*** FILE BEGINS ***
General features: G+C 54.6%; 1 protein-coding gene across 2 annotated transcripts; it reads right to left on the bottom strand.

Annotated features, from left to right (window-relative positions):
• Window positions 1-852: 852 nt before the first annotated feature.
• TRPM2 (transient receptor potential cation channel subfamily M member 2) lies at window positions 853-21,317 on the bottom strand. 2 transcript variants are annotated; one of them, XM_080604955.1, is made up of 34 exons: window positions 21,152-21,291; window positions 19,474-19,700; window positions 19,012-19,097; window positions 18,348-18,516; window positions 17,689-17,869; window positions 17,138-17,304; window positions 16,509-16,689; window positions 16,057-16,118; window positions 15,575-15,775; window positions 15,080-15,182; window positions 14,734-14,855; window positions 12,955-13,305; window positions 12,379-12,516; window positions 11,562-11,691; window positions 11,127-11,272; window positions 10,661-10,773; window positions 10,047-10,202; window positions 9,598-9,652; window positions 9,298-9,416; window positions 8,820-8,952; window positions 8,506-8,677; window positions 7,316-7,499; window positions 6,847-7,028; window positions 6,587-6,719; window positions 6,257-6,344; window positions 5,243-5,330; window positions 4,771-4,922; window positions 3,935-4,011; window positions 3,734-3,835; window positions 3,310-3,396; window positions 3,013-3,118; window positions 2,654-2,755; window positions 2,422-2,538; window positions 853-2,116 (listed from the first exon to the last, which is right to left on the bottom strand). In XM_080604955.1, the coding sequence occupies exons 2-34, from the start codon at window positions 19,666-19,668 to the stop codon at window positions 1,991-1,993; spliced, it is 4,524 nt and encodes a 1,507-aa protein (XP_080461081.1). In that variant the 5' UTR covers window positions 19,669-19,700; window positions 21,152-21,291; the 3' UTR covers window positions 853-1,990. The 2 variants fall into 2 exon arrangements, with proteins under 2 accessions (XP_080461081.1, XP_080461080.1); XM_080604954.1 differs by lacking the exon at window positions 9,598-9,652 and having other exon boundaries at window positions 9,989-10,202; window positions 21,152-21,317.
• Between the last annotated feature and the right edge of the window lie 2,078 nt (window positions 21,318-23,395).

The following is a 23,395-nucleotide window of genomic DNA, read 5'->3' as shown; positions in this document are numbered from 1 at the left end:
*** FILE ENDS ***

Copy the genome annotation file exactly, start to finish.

General features: G+C 54.6%; 1 protein-coding gene across 2 annotated transcripts; it reads right to left on the bottom strand.

Annotated features, from left to right (window-relative positions):
• Window positions 1-852: 852 nt before the first annotated feature.
• TRPM2 (transient receptor potential cation channel subfamily M member 2) lies at window positions 853-21,317 on the bottom strand. 2 transcript variants are annotated; one of them, XM_080604955.1, is made up of 34 exons: window positions 21,152-21,291; window positions 19,474-19,700; window positions 19,012-19,097; window positions 18,348-18,516; window positions 17,689-17,869; window positions 17,138-17,304; window positions 16,509-16,689; window positions 16,057-16,118; window positions 15,575-15,775; window positions 15,080-15,182; window positions 14,734-14,855; window positions 12,955-13,305; window positions 12,379-12,516; window positions 11,562-11,691; window positions 11,127-11,272; window positions 10,661-10,773; window positions 10,047-10,202; window positions 9,598-9,652; window positions 9,298-9,416; window positions 8,820-8,952; window positions 8,506-8,677; window positions 7,316-7,499; window positions 6,847-7,028; window positions 6,587-6,719; window positions 6,257-6,344; window positions 5,243-5,330; window positions 4,771-4,922; window positions 3,935-4,011; window positions 3,734-3,835; window positions 3,310-3,396; window positions 3,013-3,118; window positions 2,654-2,755; window positions 2,422-2,538; window positions 853-2,116 (listed from the first exon to the last, which is right to left on the bottom strand). In XM_080604955.1, the coding sequence occupies exons 2-34, from the start codon at window positions 19,666-19,668 to the stop codon at window positions 1,991-1,993; spliced, it is 4,524 nt and encodes a 1,507-aa protein (XP_080461081.1). In that variant the 5' UTR covers window positions 19,669-19,700; window positions 21,152-21,291; the 3' UTR covers window positions 853-1,990. The 2 variants fall into 2 exon arrangements, with proteins under 2 accessions (XP_080461081.1, XP_080461080.1); XM_080604954.1 differs by lacking the exon at window positions 9,598-9,652 and having other exon boundaries at window positions 9,989-10,202; window positions 21,152-21,317.
• Between the last annotated feature and the right edge of the window lie 2,078 nt (window positions 21,318-23,395).

The following is a 23,395-nucleotide window of genomic DNA, read 5'->3' as shown; positions in this document are numbered from 1 at the left end: